Cassava (Manihot esculenta) is the second most important food crop in the least-developed countries (LDCs), and the fourth most important in developing countries, with total production (218 MT), of which over half is in Africa and another third in Asia.
It is mostly grown by smallholders. Commonly considered to provide only carbohydrates, cassava also contains significant minerals including micronutrients. High pro-vitamin A (PVA) cultivars exist and leaves are consumed as a nutritious vegetable in some countries.
There is a significant global market for dehydrated cassava that is boosting production with new market opportunities. Originating in the Americas and adapted to the tropics and subtropics, wild Manihot exhibit significant variability for adaptation, nutritive content, and toxins (cyanogenic glucosides), and resistance to pests, diseases, and postharvest deterioration.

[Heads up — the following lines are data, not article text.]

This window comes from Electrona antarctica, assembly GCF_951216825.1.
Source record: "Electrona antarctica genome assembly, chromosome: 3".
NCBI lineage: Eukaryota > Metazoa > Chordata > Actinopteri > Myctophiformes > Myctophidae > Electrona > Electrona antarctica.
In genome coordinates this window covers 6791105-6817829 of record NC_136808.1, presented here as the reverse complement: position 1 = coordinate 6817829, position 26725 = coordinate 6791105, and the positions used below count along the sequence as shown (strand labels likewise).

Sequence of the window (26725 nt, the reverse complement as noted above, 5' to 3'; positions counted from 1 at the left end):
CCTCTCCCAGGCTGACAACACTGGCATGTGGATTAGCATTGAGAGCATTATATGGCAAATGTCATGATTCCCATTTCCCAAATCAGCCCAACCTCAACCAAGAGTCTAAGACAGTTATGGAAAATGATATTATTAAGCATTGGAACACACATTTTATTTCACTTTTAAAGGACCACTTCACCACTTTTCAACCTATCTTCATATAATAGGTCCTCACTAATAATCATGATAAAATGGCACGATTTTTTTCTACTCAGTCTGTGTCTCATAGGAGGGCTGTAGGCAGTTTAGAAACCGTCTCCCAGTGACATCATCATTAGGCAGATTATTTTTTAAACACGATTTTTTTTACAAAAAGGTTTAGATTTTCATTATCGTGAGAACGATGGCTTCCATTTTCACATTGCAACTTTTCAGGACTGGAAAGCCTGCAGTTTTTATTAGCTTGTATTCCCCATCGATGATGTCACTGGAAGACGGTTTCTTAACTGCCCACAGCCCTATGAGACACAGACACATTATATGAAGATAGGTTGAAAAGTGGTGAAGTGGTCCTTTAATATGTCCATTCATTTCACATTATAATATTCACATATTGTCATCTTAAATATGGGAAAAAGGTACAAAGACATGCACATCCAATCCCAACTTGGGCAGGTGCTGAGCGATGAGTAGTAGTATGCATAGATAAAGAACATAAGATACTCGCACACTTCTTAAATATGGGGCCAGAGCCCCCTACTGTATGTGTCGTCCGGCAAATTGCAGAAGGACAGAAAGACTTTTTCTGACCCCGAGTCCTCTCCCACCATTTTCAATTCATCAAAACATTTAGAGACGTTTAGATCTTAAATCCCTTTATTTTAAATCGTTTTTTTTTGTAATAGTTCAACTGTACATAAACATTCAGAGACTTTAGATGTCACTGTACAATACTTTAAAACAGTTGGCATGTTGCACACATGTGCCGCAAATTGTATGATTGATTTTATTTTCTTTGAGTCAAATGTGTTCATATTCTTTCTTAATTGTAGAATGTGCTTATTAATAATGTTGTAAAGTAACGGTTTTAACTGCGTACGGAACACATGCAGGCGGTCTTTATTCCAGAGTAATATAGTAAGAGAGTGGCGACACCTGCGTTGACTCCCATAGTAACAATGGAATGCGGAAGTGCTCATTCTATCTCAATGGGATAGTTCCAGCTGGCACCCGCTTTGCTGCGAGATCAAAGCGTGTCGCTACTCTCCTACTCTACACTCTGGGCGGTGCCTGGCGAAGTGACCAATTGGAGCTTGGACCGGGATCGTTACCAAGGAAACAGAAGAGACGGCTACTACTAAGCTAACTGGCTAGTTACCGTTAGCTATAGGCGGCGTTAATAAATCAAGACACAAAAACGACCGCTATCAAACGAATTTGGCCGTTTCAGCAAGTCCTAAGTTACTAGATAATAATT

This perennial species is handled as an annual crop that is tolerant to many abiotic and biotic stresses, including low-fertility soils, and can be left unharvested until needed. The short shelf-life requires efficient marketing/fresh consumption or processing. Cassava cultivars are heterozygous hybrids propagated by woody cuttings called stakes. Key breeding objectives are yield, high dry matter, resistance to viruses such as cassava mosaic disease and cassava brown streak disease, compatibility with integrated pest management (IPM), tolerance to drought and low fertility, and low toxins, high-carotene, and fodder.